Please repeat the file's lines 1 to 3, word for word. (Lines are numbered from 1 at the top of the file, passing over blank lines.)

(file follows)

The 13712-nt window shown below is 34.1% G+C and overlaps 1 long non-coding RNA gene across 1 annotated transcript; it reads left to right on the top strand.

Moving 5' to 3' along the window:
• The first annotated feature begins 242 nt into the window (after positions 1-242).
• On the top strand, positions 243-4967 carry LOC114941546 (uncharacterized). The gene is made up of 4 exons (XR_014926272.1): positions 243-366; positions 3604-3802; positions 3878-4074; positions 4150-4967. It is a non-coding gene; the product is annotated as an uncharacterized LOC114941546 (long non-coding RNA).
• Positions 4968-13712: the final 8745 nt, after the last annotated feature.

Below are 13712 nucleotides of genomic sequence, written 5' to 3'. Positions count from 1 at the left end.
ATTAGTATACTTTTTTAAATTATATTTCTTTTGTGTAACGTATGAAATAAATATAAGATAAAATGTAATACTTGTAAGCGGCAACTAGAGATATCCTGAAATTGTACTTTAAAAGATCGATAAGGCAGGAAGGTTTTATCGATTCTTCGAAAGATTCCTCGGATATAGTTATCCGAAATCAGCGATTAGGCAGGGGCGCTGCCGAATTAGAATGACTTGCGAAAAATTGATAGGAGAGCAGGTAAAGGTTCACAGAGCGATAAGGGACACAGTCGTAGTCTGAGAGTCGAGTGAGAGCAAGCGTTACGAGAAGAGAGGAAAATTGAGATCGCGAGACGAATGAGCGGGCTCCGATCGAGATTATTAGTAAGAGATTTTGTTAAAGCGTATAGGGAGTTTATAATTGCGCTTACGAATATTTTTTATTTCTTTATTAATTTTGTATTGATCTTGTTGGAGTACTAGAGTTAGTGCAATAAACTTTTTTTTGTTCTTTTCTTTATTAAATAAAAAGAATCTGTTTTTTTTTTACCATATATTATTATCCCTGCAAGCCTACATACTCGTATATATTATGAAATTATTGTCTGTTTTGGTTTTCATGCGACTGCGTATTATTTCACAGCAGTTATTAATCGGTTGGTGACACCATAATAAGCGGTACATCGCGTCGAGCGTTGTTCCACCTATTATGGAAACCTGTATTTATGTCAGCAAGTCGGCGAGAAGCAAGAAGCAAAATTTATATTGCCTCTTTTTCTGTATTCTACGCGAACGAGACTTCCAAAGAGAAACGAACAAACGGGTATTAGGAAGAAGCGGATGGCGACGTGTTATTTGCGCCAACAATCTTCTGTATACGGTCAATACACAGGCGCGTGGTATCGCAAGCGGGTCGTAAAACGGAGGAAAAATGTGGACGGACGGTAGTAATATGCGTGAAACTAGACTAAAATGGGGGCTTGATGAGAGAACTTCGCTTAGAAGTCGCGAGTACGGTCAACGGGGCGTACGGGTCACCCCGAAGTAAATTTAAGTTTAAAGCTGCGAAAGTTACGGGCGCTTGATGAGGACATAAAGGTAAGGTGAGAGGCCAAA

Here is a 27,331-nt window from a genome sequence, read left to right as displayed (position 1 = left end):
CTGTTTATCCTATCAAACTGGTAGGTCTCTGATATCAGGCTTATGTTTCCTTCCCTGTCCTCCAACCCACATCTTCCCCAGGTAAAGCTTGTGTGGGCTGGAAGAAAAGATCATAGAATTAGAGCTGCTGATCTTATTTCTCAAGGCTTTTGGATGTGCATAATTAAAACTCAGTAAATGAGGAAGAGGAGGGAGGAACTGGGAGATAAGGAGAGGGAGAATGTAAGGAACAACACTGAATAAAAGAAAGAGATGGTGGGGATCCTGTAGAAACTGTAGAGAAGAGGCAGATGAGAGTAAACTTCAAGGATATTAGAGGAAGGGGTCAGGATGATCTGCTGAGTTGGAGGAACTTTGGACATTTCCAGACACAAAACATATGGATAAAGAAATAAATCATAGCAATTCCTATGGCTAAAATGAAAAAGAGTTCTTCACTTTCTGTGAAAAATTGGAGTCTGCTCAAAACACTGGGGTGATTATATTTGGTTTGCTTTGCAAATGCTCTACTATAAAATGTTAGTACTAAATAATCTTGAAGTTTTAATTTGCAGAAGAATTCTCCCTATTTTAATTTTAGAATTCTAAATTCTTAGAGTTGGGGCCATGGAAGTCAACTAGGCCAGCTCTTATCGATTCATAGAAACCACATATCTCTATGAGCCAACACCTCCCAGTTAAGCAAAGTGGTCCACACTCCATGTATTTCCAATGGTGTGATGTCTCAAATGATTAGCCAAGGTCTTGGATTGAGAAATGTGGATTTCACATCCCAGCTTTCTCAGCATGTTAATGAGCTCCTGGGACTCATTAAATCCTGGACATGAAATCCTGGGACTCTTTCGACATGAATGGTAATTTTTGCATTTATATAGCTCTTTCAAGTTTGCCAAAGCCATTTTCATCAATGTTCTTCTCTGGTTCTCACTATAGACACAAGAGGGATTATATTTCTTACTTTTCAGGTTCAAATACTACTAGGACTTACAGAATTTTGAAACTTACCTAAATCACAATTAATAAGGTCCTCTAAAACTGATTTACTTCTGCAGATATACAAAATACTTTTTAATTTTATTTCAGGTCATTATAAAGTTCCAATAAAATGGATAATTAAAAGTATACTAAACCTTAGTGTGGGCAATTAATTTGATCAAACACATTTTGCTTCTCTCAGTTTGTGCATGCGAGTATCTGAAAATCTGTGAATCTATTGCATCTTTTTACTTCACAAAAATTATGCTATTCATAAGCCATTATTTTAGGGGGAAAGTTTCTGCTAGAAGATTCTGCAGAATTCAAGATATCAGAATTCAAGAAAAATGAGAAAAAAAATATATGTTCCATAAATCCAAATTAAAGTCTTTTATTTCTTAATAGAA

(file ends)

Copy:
The 13712-nt window shown below is 34.1% G+C and overlaps 1 long non-coding RNA gene across 1 annotated transcript; it reads left to right on the top strand.

Moving 5' to 3' along the window:
• The first annotated feature begins 242 nt into the window (after positions 1-242).